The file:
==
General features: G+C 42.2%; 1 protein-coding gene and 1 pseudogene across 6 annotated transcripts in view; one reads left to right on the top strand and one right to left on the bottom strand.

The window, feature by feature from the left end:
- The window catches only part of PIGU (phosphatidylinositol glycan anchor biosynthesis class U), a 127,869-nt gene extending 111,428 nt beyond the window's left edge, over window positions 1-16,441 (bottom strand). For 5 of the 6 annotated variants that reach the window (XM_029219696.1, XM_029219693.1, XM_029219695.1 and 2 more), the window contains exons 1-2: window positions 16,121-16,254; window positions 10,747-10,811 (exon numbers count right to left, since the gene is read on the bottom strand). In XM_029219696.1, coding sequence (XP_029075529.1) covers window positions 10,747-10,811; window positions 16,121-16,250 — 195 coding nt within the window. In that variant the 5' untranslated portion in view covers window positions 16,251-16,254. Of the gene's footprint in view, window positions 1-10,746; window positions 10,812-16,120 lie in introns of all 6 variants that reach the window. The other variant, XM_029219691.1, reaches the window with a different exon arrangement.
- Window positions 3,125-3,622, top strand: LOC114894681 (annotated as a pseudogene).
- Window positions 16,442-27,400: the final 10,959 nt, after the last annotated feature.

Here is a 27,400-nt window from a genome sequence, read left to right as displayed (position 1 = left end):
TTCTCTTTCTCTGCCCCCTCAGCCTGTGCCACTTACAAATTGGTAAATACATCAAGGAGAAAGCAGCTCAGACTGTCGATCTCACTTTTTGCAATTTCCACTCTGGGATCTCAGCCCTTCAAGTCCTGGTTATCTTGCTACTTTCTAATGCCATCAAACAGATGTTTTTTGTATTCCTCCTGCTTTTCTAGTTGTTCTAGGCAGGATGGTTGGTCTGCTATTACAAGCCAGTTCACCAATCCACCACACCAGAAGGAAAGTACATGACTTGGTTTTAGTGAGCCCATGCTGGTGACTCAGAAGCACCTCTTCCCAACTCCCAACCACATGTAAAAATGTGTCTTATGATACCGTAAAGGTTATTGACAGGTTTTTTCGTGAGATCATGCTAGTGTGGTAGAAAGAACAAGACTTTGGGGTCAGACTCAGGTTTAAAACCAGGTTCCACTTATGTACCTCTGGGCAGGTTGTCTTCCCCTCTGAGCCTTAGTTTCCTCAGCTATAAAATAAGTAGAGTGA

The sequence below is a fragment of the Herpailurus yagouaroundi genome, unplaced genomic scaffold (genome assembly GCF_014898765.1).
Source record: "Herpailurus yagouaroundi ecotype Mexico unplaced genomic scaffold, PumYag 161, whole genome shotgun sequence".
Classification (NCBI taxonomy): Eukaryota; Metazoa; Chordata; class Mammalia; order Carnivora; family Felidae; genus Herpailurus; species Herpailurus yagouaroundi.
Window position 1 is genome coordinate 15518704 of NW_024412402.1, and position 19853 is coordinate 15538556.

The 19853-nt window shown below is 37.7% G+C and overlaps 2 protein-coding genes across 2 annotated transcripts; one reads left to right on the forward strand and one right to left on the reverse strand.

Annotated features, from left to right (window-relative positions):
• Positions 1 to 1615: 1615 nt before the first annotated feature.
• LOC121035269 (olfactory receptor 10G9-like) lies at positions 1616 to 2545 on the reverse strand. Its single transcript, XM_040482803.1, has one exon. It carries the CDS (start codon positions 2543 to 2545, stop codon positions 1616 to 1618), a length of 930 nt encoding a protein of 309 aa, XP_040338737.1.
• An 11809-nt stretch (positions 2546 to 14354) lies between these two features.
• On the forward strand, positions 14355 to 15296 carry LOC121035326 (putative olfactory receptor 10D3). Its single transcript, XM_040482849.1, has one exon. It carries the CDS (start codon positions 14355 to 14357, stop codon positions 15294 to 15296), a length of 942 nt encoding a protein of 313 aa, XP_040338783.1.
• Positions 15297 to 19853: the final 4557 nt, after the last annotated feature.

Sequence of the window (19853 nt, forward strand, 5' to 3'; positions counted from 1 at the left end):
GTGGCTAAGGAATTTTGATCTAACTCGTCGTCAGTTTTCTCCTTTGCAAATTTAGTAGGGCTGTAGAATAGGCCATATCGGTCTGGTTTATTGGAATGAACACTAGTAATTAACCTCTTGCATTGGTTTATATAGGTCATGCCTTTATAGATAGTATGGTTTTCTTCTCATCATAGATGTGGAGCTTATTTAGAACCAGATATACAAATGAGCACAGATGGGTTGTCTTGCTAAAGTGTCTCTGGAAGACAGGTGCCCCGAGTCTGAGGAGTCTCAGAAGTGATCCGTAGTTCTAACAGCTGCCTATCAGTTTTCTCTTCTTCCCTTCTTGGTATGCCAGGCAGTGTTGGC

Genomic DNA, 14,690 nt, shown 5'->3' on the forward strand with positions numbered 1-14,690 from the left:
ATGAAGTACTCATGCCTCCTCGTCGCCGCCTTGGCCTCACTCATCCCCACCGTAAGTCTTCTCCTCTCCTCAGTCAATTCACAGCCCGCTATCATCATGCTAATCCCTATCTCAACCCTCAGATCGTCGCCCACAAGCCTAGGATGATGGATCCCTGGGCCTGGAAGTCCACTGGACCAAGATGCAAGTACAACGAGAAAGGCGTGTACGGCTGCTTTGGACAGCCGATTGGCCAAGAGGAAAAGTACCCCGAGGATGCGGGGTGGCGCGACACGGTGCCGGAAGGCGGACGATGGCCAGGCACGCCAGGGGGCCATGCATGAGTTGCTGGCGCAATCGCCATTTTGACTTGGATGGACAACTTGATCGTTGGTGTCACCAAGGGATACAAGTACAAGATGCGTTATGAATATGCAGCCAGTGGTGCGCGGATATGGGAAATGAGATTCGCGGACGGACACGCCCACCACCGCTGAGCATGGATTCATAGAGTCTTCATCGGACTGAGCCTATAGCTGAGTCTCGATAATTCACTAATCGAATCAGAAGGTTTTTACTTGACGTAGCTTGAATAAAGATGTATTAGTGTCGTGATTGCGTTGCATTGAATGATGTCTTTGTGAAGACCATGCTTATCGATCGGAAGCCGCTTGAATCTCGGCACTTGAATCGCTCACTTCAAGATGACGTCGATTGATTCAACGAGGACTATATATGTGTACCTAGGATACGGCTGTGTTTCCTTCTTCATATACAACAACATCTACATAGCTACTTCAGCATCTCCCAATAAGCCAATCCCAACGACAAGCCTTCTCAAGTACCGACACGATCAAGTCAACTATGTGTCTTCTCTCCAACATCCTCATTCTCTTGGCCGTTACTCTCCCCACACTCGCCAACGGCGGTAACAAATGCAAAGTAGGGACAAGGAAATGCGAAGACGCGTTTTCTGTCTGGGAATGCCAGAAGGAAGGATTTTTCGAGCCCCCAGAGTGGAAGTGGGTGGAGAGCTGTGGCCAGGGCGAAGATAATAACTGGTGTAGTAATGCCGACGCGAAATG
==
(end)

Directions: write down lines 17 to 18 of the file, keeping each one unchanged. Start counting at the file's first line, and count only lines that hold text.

• On the forward strand, positions 14355 to 15296 carry LOC121035326 (putative olfactory receptor 10D3). Its single transcript, XM_040482849.1, has one exon. It carries the CDS (start codon positions 14355 to 14357, stop codon positions 15294 to 15296), a length of 942 nt encoding a protein of 313 aa, XP_040338783.1.
• Positions 15297 to 19853: the final 4557 nt, after the last annotated feature.